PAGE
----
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Optimizing Shader Performance with Shader Variant Prefiltering (Unity Example)

Picture this: you've been tirelessly building your game, painstakingly adding increasingly detailed shaders and visual effects to enhance the gameplay experience. Suddenly, you notice a worrying drop in frames per second and an overall sluggish performance. You attempt to solve this by turning down some quality settings, yet the issue persists. What could be the problem?


The issue you’re likely facing is that your game is loading all possible variations of the shaders, even if they’re not being used in the current scene. This issue is especially prominent in large and complex scenes, which can quickly turn into resource hogs due to unnecessary shader loading.


Shader Variant Prefiltering, often referred to as Shader Permutation Stripping, can be very useful in this situation. By only loading the versions of the shaders that are actually utilized in your scene, you can optimize the performance of your shaders. This means that the engine will only load the specific variations of a shader required for the objects in your scene, enhancing performance, particularly in larger, detail-heavy scenes.


Let's delve into the process of implementing Shader Variant Prefiltering, we'll use Unity in this example.


Implementing Shader Variant Prefiltering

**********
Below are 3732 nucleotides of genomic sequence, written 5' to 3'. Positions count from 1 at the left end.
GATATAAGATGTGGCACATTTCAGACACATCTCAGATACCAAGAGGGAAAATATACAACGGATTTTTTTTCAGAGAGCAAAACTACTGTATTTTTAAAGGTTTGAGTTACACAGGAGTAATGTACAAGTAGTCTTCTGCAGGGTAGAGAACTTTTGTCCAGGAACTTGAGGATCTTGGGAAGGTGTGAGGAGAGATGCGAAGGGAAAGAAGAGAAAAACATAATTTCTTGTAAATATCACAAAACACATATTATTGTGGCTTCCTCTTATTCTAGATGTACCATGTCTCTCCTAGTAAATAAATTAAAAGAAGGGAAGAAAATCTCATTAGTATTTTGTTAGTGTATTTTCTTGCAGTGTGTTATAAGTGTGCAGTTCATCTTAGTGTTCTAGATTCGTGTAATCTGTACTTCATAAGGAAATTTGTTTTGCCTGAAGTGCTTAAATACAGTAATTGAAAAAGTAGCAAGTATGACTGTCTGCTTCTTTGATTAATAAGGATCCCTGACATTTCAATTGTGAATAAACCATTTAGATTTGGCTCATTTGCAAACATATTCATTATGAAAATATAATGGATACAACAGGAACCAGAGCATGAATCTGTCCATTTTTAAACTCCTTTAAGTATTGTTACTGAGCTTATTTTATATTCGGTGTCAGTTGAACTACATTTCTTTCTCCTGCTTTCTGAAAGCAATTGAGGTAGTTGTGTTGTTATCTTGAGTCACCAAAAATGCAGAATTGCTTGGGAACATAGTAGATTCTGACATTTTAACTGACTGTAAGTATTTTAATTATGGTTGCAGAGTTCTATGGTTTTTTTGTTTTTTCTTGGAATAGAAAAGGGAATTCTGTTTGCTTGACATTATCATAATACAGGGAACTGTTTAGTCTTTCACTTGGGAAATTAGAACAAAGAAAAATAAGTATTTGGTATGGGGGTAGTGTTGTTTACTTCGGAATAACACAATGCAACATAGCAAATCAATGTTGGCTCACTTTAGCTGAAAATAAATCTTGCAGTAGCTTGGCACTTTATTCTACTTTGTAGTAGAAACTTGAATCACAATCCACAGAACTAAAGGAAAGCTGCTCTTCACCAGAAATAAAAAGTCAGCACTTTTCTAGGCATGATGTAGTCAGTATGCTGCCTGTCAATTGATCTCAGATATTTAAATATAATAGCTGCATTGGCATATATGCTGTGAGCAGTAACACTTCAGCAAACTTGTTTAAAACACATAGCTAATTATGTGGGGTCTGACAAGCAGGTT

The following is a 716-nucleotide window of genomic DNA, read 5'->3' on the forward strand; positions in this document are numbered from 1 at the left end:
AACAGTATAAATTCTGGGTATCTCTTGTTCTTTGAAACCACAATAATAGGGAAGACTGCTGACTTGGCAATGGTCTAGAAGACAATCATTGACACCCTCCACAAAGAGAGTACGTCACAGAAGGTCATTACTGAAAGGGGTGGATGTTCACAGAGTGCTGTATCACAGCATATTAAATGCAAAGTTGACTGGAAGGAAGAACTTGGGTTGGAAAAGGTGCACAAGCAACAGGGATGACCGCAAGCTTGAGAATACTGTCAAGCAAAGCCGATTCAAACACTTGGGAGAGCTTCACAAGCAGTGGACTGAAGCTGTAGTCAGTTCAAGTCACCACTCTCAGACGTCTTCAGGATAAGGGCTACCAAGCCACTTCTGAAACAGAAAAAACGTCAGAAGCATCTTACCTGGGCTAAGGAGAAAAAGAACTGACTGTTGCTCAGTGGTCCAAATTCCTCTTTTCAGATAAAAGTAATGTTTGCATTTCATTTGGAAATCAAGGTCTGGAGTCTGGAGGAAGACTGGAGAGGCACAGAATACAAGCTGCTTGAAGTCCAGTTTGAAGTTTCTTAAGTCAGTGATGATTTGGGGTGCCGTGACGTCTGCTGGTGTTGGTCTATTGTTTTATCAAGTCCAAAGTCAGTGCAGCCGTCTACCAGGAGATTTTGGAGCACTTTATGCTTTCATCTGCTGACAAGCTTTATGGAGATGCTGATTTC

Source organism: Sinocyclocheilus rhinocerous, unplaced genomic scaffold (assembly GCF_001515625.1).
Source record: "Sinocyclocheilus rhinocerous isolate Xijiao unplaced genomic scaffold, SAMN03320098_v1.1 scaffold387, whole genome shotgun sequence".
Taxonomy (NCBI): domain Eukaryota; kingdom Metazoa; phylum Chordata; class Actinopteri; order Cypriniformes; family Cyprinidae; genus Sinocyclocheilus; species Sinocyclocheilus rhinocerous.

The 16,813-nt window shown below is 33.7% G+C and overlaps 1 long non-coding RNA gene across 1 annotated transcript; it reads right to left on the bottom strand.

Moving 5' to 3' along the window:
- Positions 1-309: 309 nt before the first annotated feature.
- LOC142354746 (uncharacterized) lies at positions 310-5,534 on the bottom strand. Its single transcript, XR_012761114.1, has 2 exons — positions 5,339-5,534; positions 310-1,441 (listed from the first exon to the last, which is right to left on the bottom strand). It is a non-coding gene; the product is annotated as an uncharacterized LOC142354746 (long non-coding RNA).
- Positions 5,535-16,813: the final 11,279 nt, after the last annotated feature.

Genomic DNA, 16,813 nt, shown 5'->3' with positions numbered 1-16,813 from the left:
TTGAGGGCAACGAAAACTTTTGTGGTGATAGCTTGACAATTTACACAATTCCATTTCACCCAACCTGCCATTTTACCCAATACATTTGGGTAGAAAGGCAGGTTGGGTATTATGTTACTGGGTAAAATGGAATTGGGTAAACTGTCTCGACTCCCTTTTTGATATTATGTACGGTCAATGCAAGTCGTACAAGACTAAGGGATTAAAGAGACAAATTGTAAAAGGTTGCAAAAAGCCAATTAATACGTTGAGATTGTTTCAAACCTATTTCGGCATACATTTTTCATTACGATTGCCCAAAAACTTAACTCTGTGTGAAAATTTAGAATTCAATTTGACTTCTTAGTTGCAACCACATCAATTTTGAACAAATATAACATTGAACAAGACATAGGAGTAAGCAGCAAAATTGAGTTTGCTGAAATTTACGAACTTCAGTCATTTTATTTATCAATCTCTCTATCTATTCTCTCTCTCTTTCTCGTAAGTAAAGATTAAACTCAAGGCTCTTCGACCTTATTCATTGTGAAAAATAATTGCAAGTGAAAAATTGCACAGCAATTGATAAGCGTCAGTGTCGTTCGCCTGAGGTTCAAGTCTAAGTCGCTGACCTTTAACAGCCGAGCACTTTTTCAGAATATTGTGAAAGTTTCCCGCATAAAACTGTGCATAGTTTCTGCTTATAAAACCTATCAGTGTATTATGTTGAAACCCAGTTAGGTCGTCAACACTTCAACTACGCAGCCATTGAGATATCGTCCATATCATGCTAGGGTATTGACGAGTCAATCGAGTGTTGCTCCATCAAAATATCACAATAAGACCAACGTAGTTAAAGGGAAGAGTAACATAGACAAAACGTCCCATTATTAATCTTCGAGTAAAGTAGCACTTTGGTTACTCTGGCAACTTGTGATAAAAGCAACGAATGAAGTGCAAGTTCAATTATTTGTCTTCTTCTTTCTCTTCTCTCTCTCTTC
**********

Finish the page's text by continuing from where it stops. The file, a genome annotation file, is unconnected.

The implementation process for Shader Variant Prefiltering is relatively simple, however, it varies slightly depending on the Unity rendering pipeline you are using.

  1. Make sure your project is set up to use the appropriate rendering pipeline by selecting the corresponding asset in the Graphics settings.

  2. Determine the shaders that are applied to each object in your scene. To accomplish this, select the object in the Scene, then look at the Material component. The shaders that are being utilized can then be added to the relevant built-in Shader Variant Collection. You can have a script do this for you if there are too many shaders in your scene, we get into that in the next section.

  3. Use the appropriate tools to optimize the shaders based on the usage in the scene. For Built-in Render Pipeline you can use the Unity Shader Variants feature by going back to the Unity Editor and selecting Assets > Shader Variants > Build Variants. For URP or HDRP you can use the Shader Variants Updater tool by selecting the URP/HDRP asset and then window > Universal/High Definition Render Pipeline > Shader Variants Updater.

  4. To actually perform prefiltering on runtime you can use the following script and uncomment out the section depending on which rendering pipeline you are using:

using UnityEngine;
//using UnityEngine.Rendering;
//using UnityEngine.Rendering.Universal;
//using UnityEngine.Rendering.HighDefinition;

public class ShaderVariantPrefiltering : MonoBehaviour
{
    public ShaderVariantCollection variantCollection;

    // Uncomment this section to activate the prefiltering on runtime for Built-in Render Pipeline